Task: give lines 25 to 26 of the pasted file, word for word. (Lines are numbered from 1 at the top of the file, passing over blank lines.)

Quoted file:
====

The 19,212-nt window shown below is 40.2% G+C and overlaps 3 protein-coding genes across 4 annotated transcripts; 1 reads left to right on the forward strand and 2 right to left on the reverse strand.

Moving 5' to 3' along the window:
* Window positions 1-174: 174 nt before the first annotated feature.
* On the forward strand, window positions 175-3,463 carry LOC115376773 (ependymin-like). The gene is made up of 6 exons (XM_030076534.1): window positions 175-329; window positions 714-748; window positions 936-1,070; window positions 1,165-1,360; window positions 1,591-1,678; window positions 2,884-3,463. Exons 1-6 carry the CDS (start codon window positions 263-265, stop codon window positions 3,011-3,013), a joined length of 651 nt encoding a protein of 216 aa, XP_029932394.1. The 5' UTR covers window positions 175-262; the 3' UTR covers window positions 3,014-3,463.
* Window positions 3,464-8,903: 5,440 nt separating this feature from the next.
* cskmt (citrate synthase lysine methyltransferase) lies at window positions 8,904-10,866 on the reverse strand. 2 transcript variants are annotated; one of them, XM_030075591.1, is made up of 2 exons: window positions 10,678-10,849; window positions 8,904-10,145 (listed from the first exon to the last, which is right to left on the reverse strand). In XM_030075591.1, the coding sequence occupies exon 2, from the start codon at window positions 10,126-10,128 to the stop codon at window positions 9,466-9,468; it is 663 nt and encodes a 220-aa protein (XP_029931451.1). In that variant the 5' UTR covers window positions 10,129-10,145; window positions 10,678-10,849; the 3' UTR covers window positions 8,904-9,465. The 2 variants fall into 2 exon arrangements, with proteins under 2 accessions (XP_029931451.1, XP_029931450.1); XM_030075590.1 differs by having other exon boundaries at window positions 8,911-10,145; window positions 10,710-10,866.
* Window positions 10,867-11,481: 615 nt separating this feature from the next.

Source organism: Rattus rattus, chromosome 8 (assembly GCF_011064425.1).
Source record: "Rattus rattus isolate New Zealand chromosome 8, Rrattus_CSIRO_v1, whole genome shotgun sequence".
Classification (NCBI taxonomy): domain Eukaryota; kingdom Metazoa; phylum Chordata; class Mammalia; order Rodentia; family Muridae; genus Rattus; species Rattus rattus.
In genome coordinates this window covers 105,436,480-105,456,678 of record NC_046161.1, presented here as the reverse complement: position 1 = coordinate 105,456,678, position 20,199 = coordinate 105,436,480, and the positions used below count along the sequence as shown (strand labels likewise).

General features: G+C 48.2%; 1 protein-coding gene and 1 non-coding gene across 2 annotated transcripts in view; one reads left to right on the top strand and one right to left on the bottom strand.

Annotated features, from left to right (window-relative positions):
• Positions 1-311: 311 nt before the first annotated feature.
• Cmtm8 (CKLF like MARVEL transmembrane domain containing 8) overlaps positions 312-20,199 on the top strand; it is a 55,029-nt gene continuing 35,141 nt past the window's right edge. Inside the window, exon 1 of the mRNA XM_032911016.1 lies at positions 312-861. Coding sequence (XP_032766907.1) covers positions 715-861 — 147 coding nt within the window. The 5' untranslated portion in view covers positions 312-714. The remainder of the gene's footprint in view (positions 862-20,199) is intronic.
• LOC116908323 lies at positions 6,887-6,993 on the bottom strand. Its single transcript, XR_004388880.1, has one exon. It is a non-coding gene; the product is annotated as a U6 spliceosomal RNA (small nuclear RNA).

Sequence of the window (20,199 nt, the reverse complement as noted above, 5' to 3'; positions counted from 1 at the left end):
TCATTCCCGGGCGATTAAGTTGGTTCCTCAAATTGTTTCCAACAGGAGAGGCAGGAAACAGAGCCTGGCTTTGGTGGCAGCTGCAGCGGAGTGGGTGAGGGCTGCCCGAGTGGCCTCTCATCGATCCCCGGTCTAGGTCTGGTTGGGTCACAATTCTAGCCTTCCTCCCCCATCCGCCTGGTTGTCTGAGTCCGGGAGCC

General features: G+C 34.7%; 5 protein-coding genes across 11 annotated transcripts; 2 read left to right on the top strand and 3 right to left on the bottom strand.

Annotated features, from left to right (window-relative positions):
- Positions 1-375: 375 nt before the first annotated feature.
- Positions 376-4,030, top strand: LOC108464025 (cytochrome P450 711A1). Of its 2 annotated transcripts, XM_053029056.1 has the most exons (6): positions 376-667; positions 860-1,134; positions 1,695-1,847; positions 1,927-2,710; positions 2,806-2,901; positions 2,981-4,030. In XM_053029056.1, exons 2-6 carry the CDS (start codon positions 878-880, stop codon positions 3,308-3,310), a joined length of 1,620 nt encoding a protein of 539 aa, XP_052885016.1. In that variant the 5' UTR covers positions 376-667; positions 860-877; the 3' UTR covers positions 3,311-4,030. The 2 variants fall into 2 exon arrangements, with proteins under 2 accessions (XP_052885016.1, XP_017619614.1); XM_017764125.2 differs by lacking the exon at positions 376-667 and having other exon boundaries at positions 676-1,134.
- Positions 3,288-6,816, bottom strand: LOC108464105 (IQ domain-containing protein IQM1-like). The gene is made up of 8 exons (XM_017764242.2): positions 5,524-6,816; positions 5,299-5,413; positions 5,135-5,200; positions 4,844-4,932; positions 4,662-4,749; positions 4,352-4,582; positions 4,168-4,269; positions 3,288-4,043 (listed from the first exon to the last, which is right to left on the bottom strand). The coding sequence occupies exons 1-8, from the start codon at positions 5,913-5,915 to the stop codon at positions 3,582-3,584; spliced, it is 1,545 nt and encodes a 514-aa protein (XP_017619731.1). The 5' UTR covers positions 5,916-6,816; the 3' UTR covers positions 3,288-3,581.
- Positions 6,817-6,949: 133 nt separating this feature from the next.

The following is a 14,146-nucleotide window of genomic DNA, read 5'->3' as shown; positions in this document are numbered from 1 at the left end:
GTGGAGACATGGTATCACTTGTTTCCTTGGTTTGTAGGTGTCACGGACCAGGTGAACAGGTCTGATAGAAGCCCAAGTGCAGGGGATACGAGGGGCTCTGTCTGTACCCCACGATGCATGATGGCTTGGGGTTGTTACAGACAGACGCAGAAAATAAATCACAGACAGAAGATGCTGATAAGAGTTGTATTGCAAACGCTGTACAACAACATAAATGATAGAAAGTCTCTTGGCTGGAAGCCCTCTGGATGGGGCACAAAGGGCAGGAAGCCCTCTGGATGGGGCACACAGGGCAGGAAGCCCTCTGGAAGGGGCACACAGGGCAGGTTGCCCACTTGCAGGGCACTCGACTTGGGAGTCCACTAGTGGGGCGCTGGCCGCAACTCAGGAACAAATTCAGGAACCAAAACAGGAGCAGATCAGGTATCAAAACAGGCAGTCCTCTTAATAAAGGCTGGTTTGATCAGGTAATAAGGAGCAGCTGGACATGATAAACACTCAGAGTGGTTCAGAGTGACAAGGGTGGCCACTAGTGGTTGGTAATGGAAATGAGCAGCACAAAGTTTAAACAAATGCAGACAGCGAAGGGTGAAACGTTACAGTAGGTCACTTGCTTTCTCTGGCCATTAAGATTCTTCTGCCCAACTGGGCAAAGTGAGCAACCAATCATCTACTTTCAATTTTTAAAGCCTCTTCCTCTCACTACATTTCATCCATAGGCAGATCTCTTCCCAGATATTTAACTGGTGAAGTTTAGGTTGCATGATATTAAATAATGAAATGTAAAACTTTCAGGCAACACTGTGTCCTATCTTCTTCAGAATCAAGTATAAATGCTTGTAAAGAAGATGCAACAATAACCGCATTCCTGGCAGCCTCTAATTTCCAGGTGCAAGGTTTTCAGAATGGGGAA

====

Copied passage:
The following is a 14,146-nucleotide window of genomic DNA, read 5'->3' as shown; positions in this document are numbered from 1 at the left end:
GTGGAGACATGGTATCACTTGTTTCCTTGGTTTGTAGGTGTCACGGACCAGGTGAACAGGTCTGATAGAAGCCCAAGTGCAGGGGATACGAGGGGCTCTGTCTGTACCCCACGATGCATGATGGCTTGGGGTTGTTACAGACAGACGCAGAAAATAAATCACAGACAGAAGATGCTGATAAGAGTTGTATTGCAAACGCTGTACAACAACATAAATGATAGAAAGTCTCTTGGCTGGAAGCCCTCTGGATGGGGCACAAAGGGCAGGAAGCCCTCTGGATGGGGCACACAGGGCAGGAAGCCCTCTGGAAGGGGCACACAGGGCAGGTTGCCCACTTGCAGGGCACTCGACTTGGGAGTCCACTAGTGGGGCGCTGGCCGCAACTCAGGAACAAATTCAGGAACCAAAACAGGAGCAGATCAGGTATCAAAACAGGCAGTCCTCTTAATAAAGGCTGGTTTGATCAGGTAATAAGGAGCAGCTGGACATGATAAACACTCAGAGTGGTTCAGAGTGACAAGGGTGGCCACTAGTGGTTGGTAATGGAAATGAGCAGCACAAAGTTTAAACAAATGCAGACAGCGAAGGGTGAAACGTTACAGTAGGTCACTTGCTTTCTCTGGCCATTAAGATTCTTCTGCCCAACTGGGCAAAGTGAGCAACCAATCATCTACTTTCAATTTTTAAAGCCTCTTCCTCTCACTACATTTCATCCATAGGCAGATCTCTTCCCAGATATTTAACTGGTGAAGTTTAGGTTGCATGATATTAAATAATGAAATGTAAAACTTTCAGGCAACACTGTGTCCTATCTTCTTCAGAATCAAGTATAAATGCTTGTAAAGAAGATGCAACAATAACCGCATTCCTGGCAGCCTCTAATTTCCAGGTGCAAGGTTTTCAGAATGGGGAA